Some people have two Gmail accounts – one for personal emails and the other for work. Often, emails arriving in the “work” inbox are auto-forwarded to the personal Gmail account, so users avoid the hassle of having to check two separate accounts.
This would be a great idea, if it weren’t for a big problem – some important emails never get through.
“I had inadvertently created an email black hole. A place I would never check to see if there was any legitimate email,” saysColin Nederkoorn, the co-founder of New York-based Customer.io. Gmail marked a bunch of legitimate email messages in his work mailbox as spam, so they weren’t forwarded to his other mailbox – the one he was checking regularly.
This isn’t uncommon. While Gmail’s anti-spam algorithms are quite efficient at separating the junk from the good, they aren’t perfect so you could still miss some important emails if you aren’t paying attention to the spam folder.
But it can be a mammoth task to manually scan your spam folder for legitimate mails (especially when your email address isn’t very private on the Internet). What you really need are custom filters in Gmail that will spot and reduce these false-positives. Here are some suggestions:
1. Disable the double-spam filter for auto-forwards
If you are auto-forwarding your mails from one Gmail account to another, you can completely disable the spam filter in the first account and let it route all mails (including the spam) to your other account where the message will be re-checked for spam. The following Gmail filter* will make that happen:
Action: Never Send it to spam
[*] Google’s support site has an easy-to-follow tutorial to help you get started with filters. Put the criteria text (like to:me) into the Gmail search box and then choose “Create filter with this search” from the dropdown.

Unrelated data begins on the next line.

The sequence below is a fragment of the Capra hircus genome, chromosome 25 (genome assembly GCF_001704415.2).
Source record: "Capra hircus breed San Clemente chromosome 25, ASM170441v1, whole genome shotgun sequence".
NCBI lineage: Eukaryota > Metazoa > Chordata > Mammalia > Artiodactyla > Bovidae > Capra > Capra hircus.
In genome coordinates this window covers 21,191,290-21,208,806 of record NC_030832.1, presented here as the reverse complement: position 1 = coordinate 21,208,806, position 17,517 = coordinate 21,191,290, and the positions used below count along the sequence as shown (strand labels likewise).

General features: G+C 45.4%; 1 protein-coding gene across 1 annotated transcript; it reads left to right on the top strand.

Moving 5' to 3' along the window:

2. Create an Email Whitelist for Known Domains
Gmail is less likely to mark messages as spam if the email sender is in your Google Contacts list. However, since it is impossible to include every colleague’s or client’s email address in your contacts list, you should consider setting up a whitelist. This will basically include a list of web domains you do business with – messages originating from them won’t get marked as spam in your Gmail.
Criteria: from:(myoffice.com OR mybank.com OR myclient.com)
Action: Never Send it to spam
In the above filter, we are instructing Gmail to skip the Spam check for any email that has myoffice.com in the sender’s address. You can include any number of email domains in the whitelist, but you need to separate them with ”OR” (in capital letters).
3. Scan the Spam Folder for Legitimate Emails
The Spam folder in your Gmail account could contain thousands of unread emails – it might take hours to manually scan the entire list. Here’s a little Gmail search filter that can make the task a bit easier.
in:spam to:me (“Hi John” OR “Hello John” OR “Dear John”)
Copy-paste the above string into your Gmail search box and replace the word “John” with your first name. The filter will find all messages in your spam folder that are directly addressed to you (not to a mailing list) and where the body of the message includes your name preceded by a greeting.
This works because email spammers rarely know your first name (they just have your email address), whereas messages written by humans will often include a greeting followed by your name. Run this filter at least once a week in Gmail – you can even bookmark the search results page for quick access.
From : http://blogs.wsj.com